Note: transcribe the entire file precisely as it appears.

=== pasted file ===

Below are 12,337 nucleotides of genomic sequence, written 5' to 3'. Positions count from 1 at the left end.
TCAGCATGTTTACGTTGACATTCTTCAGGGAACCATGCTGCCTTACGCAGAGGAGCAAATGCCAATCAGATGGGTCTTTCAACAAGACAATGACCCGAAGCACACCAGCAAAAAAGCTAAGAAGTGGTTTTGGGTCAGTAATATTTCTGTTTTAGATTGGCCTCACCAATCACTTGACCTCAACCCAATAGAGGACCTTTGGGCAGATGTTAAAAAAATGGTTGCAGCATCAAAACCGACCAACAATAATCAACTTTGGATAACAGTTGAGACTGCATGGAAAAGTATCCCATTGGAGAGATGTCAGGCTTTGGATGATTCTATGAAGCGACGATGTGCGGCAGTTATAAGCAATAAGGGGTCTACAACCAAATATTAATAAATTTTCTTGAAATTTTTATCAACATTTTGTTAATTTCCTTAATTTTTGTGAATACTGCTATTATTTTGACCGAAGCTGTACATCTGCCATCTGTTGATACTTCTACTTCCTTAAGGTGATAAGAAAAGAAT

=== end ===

Below are 12,337 nucleotides of genomic sequence, written 5' to 3'. Positions count from 1 at the left end.
TCAGCATGTTTACGTTGACATTCTTCAGGGAACCATGCTGCCTTACGCAGAGGAGCAAATGCCAATCAGATGGGTCTTTCAACAAGACAATGACCCGAAGCACACCAGCAAAAAAGCTAAGAAGTGGTTTTGGGTCAGTAATATTTCTGTTTTAGATTGGCCTCACCAATCACTTGACCTCAACCCAATAGAGGACCTTTGGGCAGATGTTAAAAAAATGGTTGCAGCATCAAAACCGACCAACAATAATCAACTTTGGATAACAGTTGAGACTGCATGGAAAAGTATCCCATTGGAGAGATGTCAGGCTTTGGATGATTCTATGAAGCGACGATGTGCGGCAGTTATAAGCAATAAGGGGTCTACAACCAAATATTAATAAATTTTCTTGAAATTTTTATCAACATTTTGTTAATTTCCTTAATTTTTGTGAATACTGCTATTATTTTGACCGAAGCTGTACATCTGCCATCTGTTGATACTTCTACTTCCTTAAGGTGATAAGAAAAGAAT